Paul taught in Ephesians 5 and 6 how husbands, wives and children are to relate to each other. Husbands are commanded to love their wives,“as Christ loved the church and gave himself up for her.” (Ephesians 5:25)
So, we’ve ruled out the first two possible definitions. The first is a malicious hate and the second is more of a righteous indignation against sin. Both are clearly not what Christ is referring to here.
One of my favorite former seminary professors, Dr. Dwight Pentecost, put it this way:
“When God said he loved Jacob, He was not expressing His emotion, but rather his will; God meant He had chosen Jacob. His statement of hatred of Esau was not a manifestation of His emotion but rather of His will; He meant he had set Esau, the first-born, aside. To love, then, is to choose or to submit to. To hate is to refuse to submit to the authority of another. To be disciples of Christ, people must reject every other authority and be solely under the authority of Christ. Unless they are willing to do so, they cannot be Christ’s disciples. Further, they must hate their own life, that is, they must set aside their own wills and accept the will of Christ for their life. Otherwise, they cannot be Christ’s disciple.”
This setting-aside of the authority of our family for the authority of Christ can take a couple of different forms.
- There may be times, sadly, when following Christ does result in a break in family relationships. This doesn’t happen too much in the U.S., although I do know of some instances in which it has been the case. My wife Cristi and I have a friend who was told in college by his wealthy, atheistic parents that continuing to profess the name of Christ would lead to him being disowned and disinherited. Sam is still a believer, and he isn’t in his parents’ will. Cristi saw numerous examples of families who were separated by the cross when she was a missionary in the predominately Muslim country of Albania. There, it was commonplace for new followers of Christ to be disowned by their families.
- But, more often than not in the U.S. (and particularly in the Bible belt and the suburbs), this simply means not allowing our families themselves to become idols that separate us from Christ.
Some examples of how our families can become idols:
- Parents who nurture their children, but not their relationship with the Lord or their marriage, for 18-plus years, and then get divorced when the children are grown because they have nothing else.
- Parents who seek the approval of their children more than the approval of the Lord, so they fail to “bring them up in the discipline and instruction of the Lord.”
- Families who will spend a fortune on nice vacations to spend quality time together, and then claim to not have time or money to send their kids on a short-term mission trip. How about taking a mission trip together as a family, and forgoing the vacation?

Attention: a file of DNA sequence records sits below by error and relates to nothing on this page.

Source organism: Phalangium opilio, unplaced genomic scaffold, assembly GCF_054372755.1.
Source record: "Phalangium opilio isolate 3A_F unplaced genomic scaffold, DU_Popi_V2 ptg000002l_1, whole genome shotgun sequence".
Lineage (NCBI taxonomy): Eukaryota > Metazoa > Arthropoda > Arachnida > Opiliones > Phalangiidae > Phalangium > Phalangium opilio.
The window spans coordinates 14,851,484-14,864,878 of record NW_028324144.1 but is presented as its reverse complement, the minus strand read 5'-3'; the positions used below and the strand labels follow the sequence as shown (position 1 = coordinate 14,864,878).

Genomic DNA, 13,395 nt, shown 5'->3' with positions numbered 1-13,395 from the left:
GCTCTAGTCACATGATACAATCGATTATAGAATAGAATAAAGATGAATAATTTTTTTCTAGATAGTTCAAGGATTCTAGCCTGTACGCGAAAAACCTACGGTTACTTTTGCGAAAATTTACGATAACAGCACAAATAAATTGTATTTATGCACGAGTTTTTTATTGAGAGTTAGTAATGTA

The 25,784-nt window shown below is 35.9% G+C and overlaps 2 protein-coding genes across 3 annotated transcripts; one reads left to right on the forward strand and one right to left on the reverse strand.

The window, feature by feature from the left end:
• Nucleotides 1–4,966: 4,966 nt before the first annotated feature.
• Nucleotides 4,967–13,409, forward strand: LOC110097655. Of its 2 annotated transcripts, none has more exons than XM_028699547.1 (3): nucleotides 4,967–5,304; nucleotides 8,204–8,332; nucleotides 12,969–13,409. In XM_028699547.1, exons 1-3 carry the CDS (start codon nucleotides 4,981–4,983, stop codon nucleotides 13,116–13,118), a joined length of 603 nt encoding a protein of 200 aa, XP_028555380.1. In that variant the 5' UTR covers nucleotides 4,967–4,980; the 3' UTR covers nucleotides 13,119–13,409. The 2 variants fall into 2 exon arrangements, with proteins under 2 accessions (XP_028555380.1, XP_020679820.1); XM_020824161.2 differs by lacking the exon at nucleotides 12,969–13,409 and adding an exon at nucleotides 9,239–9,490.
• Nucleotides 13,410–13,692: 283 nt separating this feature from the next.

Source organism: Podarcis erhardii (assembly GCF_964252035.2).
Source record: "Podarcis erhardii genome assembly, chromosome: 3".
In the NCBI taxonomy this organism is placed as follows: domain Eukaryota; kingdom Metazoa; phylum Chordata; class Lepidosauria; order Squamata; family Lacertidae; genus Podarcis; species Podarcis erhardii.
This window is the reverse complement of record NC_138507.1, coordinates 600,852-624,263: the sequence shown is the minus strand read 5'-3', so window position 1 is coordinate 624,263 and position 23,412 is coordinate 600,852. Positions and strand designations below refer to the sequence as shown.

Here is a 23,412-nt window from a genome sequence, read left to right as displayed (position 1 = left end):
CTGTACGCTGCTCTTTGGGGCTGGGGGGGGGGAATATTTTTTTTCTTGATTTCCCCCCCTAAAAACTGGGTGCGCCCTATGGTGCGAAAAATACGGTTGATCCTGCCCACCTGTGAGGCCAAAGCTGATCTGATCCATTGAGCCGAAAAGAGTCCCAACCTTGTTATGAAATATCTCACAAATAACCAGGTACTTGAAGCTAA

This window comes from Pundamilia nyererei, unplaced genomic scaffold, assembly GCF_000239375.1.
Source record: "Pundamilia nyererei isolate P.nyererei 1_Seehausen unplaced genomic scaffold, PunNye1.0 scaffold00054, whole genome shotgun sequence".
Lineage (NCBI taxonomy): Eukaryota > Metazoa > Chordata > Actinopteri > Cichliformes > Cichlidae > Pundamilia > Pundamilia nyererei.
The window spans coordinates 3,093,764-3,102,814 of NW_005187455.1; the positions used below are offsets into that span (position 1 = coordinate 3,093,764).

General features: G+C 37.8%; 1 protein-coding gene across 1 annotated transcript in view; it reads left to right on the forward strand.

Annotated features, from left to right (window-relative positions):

- Men who abdicate their God-given responsibility to be the spiritual leaders of their home, settling for father of the year instead. It’s a lot harder to plan a family devotion than a family excursion.
- Church singles ministries in which seeking a spouse becomes a higher priority than seeking the Lord. My wife and I were single until we were 35, and those single years were amazingly productive times of ministry for both of us. Family life is a huge blessing, but is also very demanding.
- Families who would rather spend quality time together as a family at nights and on weekends than being on mission in our neighborhoods, looking for opportunities to engage those around us with the gospel. As a result, we don’t even know our neighbors.
I remember my first flight with my wife and my daughter after becoming a dad. For the first time, I really thought about the flight attendant’s instructions about parents placing the oxygen mask on themselves first, and then on their children. They know that parents who are struggling to breathe can’t adequately care for their children. There is an appropriate priority that will give both the parents and the children the best chance of survival.
Similarly, God has designed the universe such that everything works better (including family relationships) when His glory is our singular priority.
“The enjoyment of [God] is our highest happiness, and is the only happiness with which our souls can be satisfied. To go to heaven, fully to enjoy God, is infinitely better than the most pleasant accommodations here. Fathers and mothers, husbands, wives, or children, or the company of earthly friends, are but shadows; but God is the substance. These are but scattered beams, but God is the sun. These are but streams. But God is the ocean.”
What needs to change to promote His glory and His lordship in your home and family today?
Keller, Tim., Counterfeit Gods: The Empty Promises of Money, Sex and Power, and the Only Hope that Matters (New York: Dutton, 2009), xvii.
Pentecost, J. Dwight., The Words and Works of Jesus Christ (Grand Rapids: Zondervan, 1981), 332.
Edwards, Jonathan., “The Christian Pilgrim” in The Works of Jonathan Edwards, Vol. 17, Sermons and Discourses, 1730-1733, ed. Mark Valeri (New Haven, CT: Yale University Press, 1999), 437-438.
Posted on April 14, 2012